It has certainly been worth the wait! The past six weeks have produced some very exciting fishing. We couldn’t ask for better weather either, with rain to replenish tributaries interspersed with periods of glorious sunshine. To top things off there have been some large falls of white winged ants and hatchings of small black beetles.
Some of the fish I have been catching in the last month have had guts bursting with these insects, so they are certainly not going hungry.
For the fly anglers I recommend something like a Cochybondhu, which is a fantastic beetle imitation dry fly. You won’t go wrong with a white patterned caddis or stonefly imitation either.
Don’t think that flyfishing is the only answer to catching a decent November trout though. I have had loads of reports of good-sized trout caught on hardbodied lures, bladed spinners, soft plastics and livebaits like worms or maggots.
Brett Murphy from Bisho’s Bait and Tackle in Warragul reports that a local, Daniel Cleversley, fished the Latrobe River at Willow Grove for two hours in the evening and landed two 30cm browns on a red Celta, and lost a further four, one being around 600g.
Bill Wales and Martin Auldist fished the Tarago River and caught two trout, one of 400g and one of 800g. Both trout were caught on the ever-reliable earthworm fished unweighted.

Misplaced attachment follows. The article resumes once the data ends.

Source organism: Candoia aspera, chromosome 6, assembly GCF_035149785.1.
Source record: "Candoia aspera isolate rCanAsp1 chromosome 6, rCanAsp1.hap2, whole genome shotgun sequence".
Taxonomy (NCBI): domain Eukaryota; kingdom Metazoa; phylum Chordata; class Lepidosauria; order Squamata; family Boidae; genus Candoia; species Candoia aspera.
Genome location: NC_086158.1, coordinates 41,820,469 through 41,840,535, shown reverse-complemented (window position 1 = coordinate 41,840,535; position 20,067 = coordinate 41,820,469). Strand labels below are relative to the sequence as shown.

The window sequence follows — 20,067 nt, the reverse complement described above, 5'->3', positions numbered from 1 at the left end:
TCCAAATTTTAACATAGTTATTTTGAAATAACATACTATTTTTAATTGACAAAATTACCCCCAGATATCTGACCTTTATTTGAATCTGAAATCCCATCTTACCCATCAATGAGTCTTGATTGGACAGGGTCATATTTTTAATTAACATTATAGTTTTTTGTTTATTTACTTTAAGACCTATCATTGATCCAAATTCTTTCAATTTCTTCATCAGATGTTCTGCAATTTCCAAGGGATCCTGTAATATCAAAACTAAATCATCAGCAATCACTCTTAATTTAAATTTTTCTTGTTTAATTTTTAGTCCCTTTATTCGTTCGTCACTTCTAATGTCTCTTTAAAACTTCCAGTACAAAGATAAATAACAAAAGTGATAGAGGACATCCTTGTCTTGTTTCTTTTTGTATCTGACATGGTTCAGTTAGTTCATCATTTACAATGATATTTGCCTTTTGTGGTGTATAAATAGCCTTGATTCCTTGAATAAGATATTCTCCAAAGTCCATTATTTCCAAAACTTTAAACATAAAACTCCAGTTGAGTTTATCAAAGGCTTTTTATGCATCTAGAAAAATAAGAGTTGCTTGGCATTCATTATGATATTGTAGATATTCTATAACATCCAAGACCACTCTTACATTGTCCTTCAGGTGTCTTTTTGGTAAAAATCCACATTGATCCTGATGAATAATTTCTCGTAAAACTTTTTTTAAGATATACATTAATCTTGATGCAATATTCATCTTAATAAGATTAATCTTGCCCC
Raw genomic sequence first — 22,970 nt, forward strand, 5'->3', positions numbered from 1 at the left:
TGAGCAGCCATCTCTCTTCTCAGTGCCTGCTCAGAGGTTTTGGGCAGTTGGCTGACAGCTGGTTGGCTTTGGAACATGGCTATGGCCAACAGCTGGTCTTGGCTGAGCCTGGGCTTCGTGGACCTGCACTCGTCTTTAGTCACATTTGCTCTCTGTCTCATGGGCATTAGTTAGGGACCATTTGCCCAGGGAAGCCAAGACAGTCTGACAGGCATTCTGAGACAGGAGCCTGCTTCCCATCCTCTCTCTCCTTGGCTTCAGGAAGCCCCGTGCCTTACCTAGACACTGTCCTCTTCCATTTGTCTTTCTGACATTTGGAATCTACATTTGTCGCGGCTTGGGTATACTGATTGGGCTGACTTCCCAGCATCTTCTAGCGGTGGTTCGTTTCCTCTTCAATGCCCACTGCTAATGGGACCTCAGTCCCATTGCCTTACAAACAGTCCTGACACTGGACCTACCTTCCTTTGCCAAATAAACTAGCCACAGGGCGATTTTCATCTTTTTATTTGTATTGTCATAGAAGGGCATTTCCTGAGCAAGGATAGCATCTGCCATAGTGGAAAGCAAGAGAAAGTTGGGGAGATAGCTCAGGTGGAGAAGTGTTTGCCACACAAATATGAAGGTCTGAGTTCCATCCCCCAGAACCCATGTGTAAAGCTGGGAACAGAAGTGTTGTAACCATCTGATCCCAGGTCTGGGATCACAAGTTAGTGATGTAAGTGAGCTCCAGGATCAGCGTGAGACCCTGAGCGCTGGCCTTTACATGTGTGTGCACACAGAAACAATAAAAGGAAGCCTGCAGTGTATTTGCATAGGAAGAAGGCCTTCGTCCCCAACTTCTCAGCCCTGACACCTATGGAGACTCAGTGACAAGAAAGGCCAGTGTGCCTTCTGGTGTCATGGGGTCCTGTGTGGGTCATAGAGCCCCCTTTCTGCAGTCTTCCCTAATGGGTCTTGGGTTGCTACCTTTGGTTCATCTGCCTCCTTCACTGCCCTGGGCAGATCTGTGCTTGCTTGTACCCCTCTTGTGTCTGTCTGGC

While fishing last month, I bumped into a landholder whose property backed on to the Tarago River at Drouin West. My ears pricked up when he mentioned a Melbourne Water fish survey conducted in May this year.
A section of the river was electro-fished (in accordance with DSE and DPI policy) and an abundance of 100-200g brown trout were recorded, along with and two 2.5kg browns. Yes, that’s right, two 2.5kg browns approximately 70cm long! It proves these trophy fish are still out there. We agreed that these big trout hide in some pretty hard to reach holes and were obviously on their way upstream to spawn.
Another interesting topic of conversation was the number of other fish species found in the river. He reports that he hasn’t come across a lot of blackfish around his place, although they are present. At certain times of the year, however, there are several schools of Australian grayling that head upstream. These fish are found typically in schools of 20 and are around 15-20cm long – but they are, of course, a protected species so you are not allowed to catch them.
Another interesting fish that he observes in large numbers are tupong, the freshwater equivalent of a flattie. He reckons at night he’ll spotlight them everywhere and some are a decent size of 30-35cm. During the day there are none to be seen. It was interesting to reflect that these native species are able to live in harmony with the introduced trout.
My Tarago River fishing trip was topped off when I landed a 1.1kg brown trout on a Squidgy Shad. I also caught and released seven 100-600g browns on a F5 Rapala in a rainbow trout pattern and dropped a heap more.
The Tanjil River is flowing really hard and clear as the snow from Mt Baw Baw is melting and spelling the end of a good snow season. There are a heap of reports of pan-sized trout swimming in the west branch of the Tanjil around Icy Creek to Fumina South. The Tanjil would have provided a valuable breeding ground this year for trout.
The same can be said about the other rivers in West and South Gippsland, which all received good rainfalls over the spawning season. This is shaping up to be a terrific trout season. All techniques are proving to be successful and will stay that way into the summer.Reads: 3992